- local amenities such as schools and parks
Finally, think about what types of negotiations you are willing to make, if any. Would you allow pets to the right tenant? Are there any areas where smoking is okay? Knowing your limits and the information listed above in advance will help you ensure that you aren’t leaving prospective tenants with more questions than answers!
Step 2: Advertise
Once you set your plan for the event, it’s time to advertise! In the same way that you would want to put your listing in the right places for the types of tenants that you’re hoping to find, you will want to make sure that you advertise your open house in those locations, too.
Put up signs, take out ads in the local newspaper and online, and post in all relevant renter or landlord groups. Finally, get on the ground and put up flyers with the relevant information everywhere that you can think of!
Potential renters will be keeping their eyes peeled for this type of information, so putting it up in these types of locations will ensure that you get a good turnout.
Step 3: Run The Open House
Before the open house, make sure that the rental property is clean and organized. If possible, print out some rental applications that interested tenants can take with them or fill out on the spot. Alternatively, give them a business card that includes a link to where they can apply online.
During the open house, ask the visiting tenants some questions that will help you get to know them beyond the information on their rental application. Remember, you cannot ask about any protected classes such as race, religion, familial status, and more as it is illegal to deny an application based on these factors.
Answer any questions that the tenant has, and be sure to give them your contact information before they leave so that they can contact you if they have any further problems or questions that they would like your assistance with.
While we have talked about why some people have open houses, we haven’t talked about when it is most important to have an open house. There are a few situations during which holding an open house makes the most sense.
Situation 1: You Have Limited Time
If you are getting a decent bit of interest in your property but don’t have a lot of time to do private showings, you could set up a single open house time and let all applicants know that there will be an open house for them to attend. This saves you time and still gives tenants the chance to ask questions and see the property.
Situation 2: You Manage A Building
Do you have multiple units in a building or complex that need to be rented out? Do you manage townhomes and have upcoming vacancies? If so, running an open house makes sense because you need to be able to find as many qualified tenants as possible.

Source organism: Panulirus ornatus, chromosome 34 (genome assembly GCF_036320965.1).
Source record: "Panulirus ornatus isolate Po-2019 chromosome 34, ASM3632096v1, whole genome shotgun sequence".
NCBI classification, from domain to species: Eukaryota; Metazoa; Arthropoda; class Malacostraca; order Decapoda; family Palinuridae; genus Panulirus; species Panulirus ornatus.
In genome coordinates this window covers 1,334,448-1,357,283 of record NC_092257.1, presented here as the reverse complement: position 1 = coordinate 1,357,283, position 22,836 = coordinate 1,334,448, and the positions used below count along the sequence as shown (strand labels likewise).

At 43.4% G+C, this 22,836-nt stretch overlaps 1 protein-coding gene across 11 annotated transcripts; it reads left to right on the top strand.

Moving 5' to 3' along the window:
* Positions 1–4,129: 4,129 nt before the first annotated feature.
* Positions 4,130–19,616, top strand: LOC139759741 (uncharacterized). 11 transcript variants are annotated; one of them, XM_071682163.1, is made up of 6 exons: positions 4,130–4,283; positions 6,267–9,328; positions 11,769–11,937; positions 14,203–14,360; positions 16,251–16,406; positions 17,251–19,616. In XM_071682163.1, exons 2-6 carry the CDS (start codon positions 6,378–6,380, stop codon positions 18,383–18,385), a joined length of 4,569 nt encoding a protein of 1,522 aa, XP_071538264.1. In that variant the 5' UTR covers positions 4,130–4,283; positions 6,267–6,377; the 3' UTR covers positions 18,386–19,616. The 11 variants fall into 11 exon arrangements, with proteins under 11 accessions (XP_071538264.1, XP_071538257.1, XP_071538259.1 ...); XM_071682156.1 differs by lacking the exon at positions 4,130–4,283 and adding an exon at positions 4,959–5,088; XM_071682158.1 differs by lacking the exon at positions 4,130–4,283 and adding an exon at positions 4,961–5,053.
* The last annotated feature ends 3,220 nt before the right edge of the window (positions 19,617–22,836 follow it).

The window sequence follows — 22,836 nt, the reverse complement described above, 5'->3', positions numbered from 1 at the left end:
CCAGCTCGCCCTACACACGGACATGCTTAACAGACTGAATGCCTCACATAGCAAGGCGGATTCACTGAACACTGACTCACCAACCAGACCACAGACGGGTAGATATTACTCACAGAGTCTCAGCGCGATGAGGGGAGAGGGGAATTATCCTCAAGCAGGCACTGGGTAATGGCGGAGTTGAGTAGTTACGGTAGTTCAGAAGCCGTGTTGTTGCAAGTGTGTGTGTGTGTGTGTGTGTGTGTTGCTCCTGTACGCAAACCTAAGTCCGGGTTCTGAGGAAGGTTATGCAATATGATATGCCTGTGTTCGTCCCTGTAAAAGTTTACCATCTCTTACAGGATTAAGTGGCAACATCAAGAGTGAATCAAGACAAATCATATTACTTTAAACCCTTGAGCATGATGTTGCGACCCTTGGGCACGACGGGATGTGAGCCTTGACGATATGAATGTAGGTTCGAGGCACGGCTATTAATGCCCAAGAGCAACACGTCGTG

By running an open house at your complex, you can locate these tenants efficiently.
Of course, there are times when having an open house to attract potential renters to a rental property is not going to be the best choice. If your property or situation fits into any of the following situations, think carefully about whether or not you want to hold an open house. Should you decide to hold one, be sure to take all the necessary precautions.
Security & Safety
If you have a high-value rental property or there are many expensive belongings at the property, consider if holding an open house runs the risk of attracting thieves to steal during the open house or to case the location for later. Homeowners that already have a strong security system in place will not need to worry about this as much.
If you currently have tenants living in the property with all of their belongings, skip the open house. While setting up private showings by informing the tenant as outlined in your lease agreement is acceptable, setting up an open house will likely be considered a lease violation. Even if it is not, it’s just a big inconvenience to all parties!
Potential renters want to see the property for what it could be, not for what it is while occupied by other tenants. Wait to schedule an open house until you can do so with an unoccupied property.
Of course, there are also a few pros to doing a private showing when a home is occupied as long as you do these showings with grace. Holding a large open house, however, is likely to cause more grief than it is worth.
It’s hard to say whether or not holding an open house will truly make a difference in how fast or effectively you rent out a property or unit. Some anecdotal evidence suggests that open houses are a waste of time while other landlords would never skip the opportunity to hold an open house event.
As such, the results of holding this type of event are in no way guaranteed. Keep that in mind when you are making your decision about whether or not an open house showing is right for your current needs.
The question is whether or not you should hold a rental open house, and only you have the answer! Consider that both private showings and open houses have pros and cons.
Individual showings are great in hot markets where it is easy to find high-quality potential tenants, but rental open houses stand stronger when you want to be able to show the property fewer times since more potential tenants can see the property in a single go.
Consider the following:
- Do you prefer to talk to potential tenants individually or is a group setting okay for you?
- How many tenants do you hope to show the property to before choosing a renter?
- Is the property currently occupied?
In our opinion, a healthy blend of both options is the right choice! Don’t plan an open house right away, but keep the idea in mind. If you don’t get many rental applications or much interest at first, start advertising an open house to widen the range of potential tenants that see your property. Then, narrow down your prospective tenant list via the apartment open house.